My Mom's Oral History
Recently, my cousin Sue's son, Josh, posted a teaser for a video biography he is working on for his mother's family. He interviewed his mom and her sisters and brothers about their family. I was so impressed that I thought it was time I recorded my mom's history, which I have thought about doing for several years.
Several years ago, I gave my mom a book with a list of questions about her life with space for her to write her responses. My mom is a wonderful writer, but she never even started it. My maternal grandmother and dad both started writing their life stories and although these writings are certainly treasures, they only scratch the surface of their life experiences.
When I asked my mom about recording an interview, she told me she didn't think anyone would be interested. I explained to her that not only would people be interested in her life, but what an incredible gift it would be for her descendants to experience her personality and hear her voice.
The ground rules were that I would ask the questions like I had never met her and that she would answer them as if I didn't know the answers. I also told her she could share as much or as little as she wanted. Every family has its secrets and painful memories and mine is no exception.
I developed a list of questions, combining the standard questions with some unexpected ones. We talked about the death of her father Eddie Earl Donaldson, the strength of her widowed mother Mary Dudley Donaldson and her affectionate brothers and sisters. I heard about the many places she lived as a child and her childhood friends. Until today, I never knew she collected trading cards and comic books as a child.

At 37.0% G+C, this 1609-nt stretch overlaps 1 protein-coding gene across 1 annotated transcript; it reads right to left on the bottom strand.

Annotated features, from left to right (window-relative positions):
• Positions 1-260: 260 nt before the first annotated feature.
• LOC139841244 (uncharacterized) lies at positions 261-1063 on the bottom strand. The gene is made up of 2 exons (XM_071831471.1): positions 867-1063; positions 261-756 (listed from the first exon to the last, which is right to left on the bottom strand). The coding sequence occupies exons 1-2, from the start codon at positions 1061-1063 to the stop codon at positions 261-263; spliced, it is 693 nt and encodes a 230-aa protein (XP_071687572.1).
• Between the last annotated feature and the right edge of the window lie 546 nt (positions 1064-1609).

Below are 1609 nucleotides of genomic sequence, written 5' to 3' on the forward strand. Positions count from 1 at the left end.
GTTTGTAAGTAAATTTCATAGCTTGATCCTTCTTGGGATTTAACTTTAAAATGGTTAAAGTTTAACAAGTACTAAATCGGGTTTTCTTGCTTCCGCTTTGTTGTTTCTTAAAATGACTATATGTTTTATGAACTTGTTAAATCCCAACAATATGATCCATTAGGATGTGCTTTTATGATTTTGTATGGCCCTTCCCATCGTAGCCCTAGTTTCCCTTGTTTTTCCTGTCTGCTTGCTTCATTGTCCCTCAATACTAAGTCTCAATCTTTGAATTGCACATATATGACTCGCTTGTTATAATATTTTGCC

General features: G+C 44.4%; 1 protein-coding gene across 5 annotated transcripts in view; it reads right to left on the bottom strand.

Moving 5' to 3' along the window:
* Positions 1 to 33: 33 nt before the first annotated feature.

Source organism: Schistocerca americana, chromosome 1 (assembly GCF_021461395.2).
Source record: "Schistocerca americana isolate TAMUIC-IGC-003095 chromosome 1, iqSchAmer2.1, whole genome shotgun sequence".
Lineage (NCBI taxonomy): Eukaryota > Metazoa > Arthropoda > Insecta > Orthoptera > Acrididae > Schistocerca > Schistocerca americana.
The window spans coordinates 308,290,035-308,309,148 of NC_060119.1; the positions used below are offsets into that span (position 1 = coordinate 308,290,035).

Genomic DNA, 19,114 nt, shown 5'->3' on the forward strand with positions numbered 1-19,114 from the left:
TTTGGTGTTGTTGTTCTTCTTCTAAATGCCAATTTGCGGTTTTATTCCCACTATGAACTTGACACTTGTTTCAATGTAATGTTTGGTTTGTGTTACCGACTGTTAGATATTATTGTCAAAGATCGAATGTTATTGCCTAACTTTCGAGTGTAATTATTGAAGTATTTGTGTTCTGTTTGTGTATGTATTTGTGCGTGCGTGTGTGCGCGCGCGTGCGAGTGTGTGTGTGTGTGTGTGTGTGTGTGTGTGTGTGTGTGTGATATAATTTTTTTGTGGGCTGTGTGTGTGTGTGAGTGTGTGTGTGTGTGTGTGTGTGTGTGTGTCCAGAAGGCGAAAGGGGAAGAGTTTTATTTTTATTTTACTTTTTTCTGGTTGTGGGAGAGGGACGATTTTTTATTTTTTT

She spoke about her teenage years spent in Newtown, Ohio and her school experience at Terrace Park High School. Her first date was in her sophomore year of high school. Her dates were mostly to movies and drive-ins. She couldn't recall any teenage conflicts with her mother because she couldn't bear the silent treatment from her mom.
She shared about her early adult years as a working woman at Union Central Life Insurance and Mead Board Sales and how her bosses were impressed by her skill and work ethic. She recalled how she met my dad at Fairfax Church of the Nazarene when his dad introduced her to him. She told me about her wedding day and their quick honeymoon to Hillsboro, Ohio since my dad had already used all of his vacation time that year. She told me about the births of my sister, brother, and me and how they chose our names.
We talked about her favorite songs and the importance of music in her life. She told me her favorite Bible story (John 8:1-11) and her favorite hymns. She talked about her heroes, who were not the rich and famous, but some of the people closest to her. She also told me her favorite relative outside of her immediate family, but my lips are sealed!
My mom is almost 79 years old and in good health. I hope she has many, many more years of happiness and good health. Sadly, though, many of our family friends of her generation have died or are in failing health. There is no time like the present to preserve these family memories. I encourage everyone, whether they have an interest in family history research or not, to take advantage of the opportunity to interview your older family members while you can.
There is nothing more frustrating to me as an amateur genealogist than collecting tidbits of information about my ancestors, but never really knowing them. I hope that recording my mom's oral history will give her descendants more insight into her life and allow them to get to know this extraordinary woman.